Remote in the Southern Seas
New Zealand lies about 1,600 km from both Australia and Polynesia. Its three main islands are the North and South islands and Stewart Island, or Rakiura, which is due south of the South Island. The South Island (150,437 sq km), often referred to as ‘the mainland’ by its inhabitants, is one-third larger than the North Island (113,729 sq km). Stewart Island is much smaller, at 1,680 sq km.
The terms ‘deep south’ for Southland and ‘far north’ for Northland hint at the length of the main islands. The Māori names also signify the country’s long, narrow shape – the North Island is Te Ika a Māui (the fish of Māui, a legendary character), and the South is Te Waka o Māui (the canoe of Māui). The three main islands stretch 1,500 km between latitudes 34° and 47° south.
New Zealand is an archipelago with more than 700 offshore islands. Most are small and lie within 50 km of the main islands. These islands are the visible surface of an extensive submarine plateau, and enable the country to enjoy a huge exclusive economic zone (fishing grounds).
The Chatham Islands are 800 km east of the South Island; the Kermadec Islands (which host a Department of Conservation field station) lie about 1,000 km north-east of Auckland. The uninhabited Bounty, Snares, Antipodes, Auckland and Campbell subantarctic islands lie south of the mainland.
The North Island is mainly rolling hill country, much of which is farmed. A series of narrow ranges (Tararua, Ruahine and Kaimanawa) form a roughly north-east/south-west belt of higher country that rises up to 1,700 m. Much of the surviving forest cover is found here and in other mountainous areas. In the central North Island, volcanoes that have been active over the past million years jut up several thousand metres near Lake Taupō. This is the country’s largest lake, formed by water filling a volcanic crater. Nearby, Rotorua’s mud pools boil and geysers erupt.
While the North and South islands are separated by only 20 km of water, they have quite different landscapes. Mountaineer T. H. Scott found this when he moved south. In 1950 he wrote:
‘I felt immediately and overwhelmingly that I had come to a quite different country …. Here then was a vast kind of land, whatever its size on the map, giving a sense of great distance where herds of grazing animals might roam, where grain plants might grow and a people wander. This had always been for me the meaning of continents.’ 1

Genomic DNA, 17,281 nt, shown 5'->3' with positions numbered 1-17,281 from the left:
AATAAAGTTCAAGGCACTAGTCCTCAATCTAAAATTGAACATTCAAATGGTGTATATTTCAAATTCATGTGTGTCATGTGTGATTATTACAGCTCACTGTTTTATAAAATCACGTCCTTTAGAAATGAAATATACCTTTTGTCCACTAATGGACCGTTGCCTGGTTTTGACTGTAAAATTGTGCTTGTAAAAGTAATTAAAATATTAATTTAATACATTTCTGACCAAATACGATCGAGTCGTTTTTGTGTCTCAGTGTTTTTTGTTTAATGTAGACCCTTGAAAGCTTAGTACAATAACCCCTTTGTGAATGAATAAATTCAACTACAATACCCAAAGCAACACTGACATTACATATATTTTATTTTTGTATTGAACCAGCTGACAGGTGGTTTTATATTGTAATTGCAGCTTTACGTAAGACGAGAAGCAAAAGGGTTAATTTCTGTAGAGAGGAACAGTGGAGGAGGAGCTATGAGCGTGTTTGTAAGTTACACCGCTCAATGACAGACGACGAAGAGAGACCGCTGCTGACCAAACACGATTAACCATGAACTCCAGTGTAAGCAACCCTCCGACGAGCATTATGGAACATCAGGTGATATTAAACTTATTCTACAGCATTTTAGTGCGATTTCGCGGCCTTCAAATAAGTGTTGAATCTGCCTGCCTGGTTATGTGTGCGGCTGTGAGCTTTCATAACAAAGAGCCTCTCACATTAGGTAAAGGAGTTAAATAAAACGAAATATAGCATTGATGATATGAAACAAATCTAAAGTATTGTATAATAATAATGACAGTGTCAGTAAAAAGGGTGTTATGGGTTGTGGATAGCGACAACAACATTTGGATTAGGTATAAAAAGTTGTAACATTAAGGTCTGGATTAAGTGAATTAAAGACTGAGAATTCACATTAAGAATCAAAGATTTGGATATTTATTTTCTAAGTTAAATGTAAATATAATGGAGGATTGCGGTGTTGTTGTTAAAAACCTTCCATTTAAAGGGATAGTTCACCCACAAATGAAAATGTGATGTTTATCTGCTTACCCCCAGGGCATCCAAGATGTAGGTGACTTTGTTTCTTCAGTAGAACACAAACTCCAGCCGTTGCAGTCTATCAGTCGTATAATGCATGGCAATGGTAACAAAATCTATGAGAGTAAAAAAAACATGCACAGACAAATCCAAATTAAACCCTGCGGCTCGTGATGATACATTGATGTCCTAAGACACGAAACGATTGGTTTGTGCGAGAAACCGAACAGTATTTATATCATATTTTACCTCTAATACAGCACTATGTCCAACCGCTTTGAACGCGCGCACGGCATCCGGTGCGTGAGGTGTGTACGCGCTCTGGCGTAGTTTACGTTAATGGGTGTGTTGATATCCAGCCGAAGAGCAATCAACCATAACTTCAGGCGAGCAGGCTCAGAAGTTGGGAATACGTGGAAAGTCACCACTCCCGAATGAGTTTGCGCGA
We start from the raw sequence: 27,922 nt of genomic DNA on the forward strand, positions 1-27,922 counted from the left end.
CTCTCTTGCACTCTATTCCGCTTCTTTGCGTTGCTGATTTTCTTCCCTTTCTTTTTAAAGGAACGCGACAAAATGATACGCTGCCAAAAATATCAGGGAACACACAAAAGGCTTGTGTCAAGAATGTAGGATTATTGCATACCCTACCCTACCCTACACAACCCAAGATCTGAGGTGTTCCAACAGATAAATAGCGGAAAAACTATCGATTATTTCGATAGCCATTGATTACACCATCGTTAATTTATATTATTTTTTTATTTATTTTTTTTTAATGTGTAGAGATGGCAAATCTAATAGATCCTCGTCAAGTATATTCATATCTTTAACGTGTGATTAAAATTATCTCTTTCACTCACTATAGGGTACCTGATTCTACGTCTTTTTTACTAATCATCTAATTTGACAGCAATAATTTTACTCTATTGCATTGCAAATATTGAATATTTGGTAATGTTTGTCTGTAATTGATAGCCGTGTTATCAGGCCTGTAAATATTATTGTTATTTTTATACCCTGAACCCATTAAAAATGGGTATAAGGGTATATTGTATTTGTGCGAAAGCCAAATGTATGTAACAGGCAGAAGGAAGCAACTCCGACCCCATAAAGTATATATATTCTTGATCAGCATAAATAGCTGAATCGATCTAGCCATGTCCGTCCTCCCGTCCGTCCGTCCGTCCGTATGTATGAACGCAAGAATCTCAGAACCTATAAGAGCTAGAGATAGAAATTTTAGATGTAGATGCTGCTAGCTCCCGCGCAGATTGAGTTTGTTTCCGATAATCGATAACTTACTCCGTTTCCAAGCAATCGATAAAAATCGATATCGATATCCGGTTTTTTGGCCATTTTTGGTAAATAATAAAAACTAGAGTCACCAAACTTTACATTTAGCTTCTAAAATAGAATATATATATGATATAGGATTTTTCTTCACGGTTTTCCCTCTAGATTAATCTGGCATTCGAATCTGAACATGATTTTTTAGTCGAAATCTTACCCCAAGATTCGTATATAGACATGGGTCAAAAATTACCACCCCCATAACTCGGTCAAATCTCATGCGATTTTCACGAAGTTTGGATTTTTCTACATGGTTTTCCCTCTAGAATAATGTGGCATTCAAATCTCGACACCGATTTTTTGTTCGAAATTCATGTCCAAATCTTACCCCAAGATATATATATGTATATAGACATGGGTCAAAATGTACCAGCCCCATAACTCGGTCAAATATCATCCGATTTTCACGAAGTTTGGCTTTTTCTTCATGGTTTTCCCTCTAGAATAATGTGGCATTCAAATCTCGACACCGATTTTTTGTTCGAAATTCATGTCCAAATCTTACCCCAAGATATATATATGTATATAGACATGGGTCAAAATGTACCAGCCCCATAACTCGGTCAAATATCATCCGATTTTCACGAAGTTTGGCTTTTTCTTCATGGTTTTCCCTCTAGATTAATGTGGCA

The South Island is divided by the Southern Alps, which traverse most of its length and rise over 3,000 m. To the west of the alps lie rainforests. To the east are the farmlands of the Canterbury Plains, formed by rivers flowing from the mountains. In the south, a series of large lakes formed in depressions that were scoured out by huge glaciers.
Stewart Island is mainly low rolling hills. Unlike the two main islands, it remains almost entirely covered in native vegetation.
New Zealand is a sliver of the supercontinent Gondwana. The islands are only the visible part of a much larger submerged subcontinent that separated from Australia, on the eastern margin of Gondwana, around 85 million years ago.
Since the Cambrian geological period (over 500 million years ago), sea levels and the land have risen and fallen many times. Periods of mountain building have been followed by epochs when mountains eroded away. Huge volcanoes erupted and massive earthquakes and landslides ravaged the earth. Great glaciers have overlain much of the land, melted away and then returned as the climate has repeatedly cooled and warmed over time spans hard to comprehend.
Earthquakes and volcanoes
When the climate warmed about 13,000 years ago, the glaciers retreated. In the Monowai Valley in Southland, a glacier that had been propping up the side of a valley melted. A nine-km stretch of mountain range collapsed, generating a massive landslide. Over time large landslide ponds, including Fiordland’s Green Lake, formed in hollows in the rumpled terrain of this landslide. When the next big earthquake occurs on the Alpine Fault in the Southern Alps there will be many catastrophic landslides, cutting road links. It is unlikely they will be as big as the Green Lake landslide, although geologists tell us that you never know.
After drifting to its current position over millions of years, New Zealand now sits on the boundary of the Indo-Australian and Pacific tectonic plates. Much of the history of mountain building, earthquakes and volcanic activity is due to its location on the Pacific ‘Ring of Fire’. The Southern Alps are the result of two massive plates meeting and sliding past each other along the Alpine Fault.
Māori oral traditions refer to earthquakes and tsunamis. In the mid-1400s a tsunami more than 10 m high is thought to have swept over many Māori coastal settlements. Sometimes known as ‘the shaky isles’, New Zealand experiences severe earthquakes in most centuries. The long gap since the last large earthquake on the Alpine Fault suggests that a major quake of magnitude 8 or more is overdue.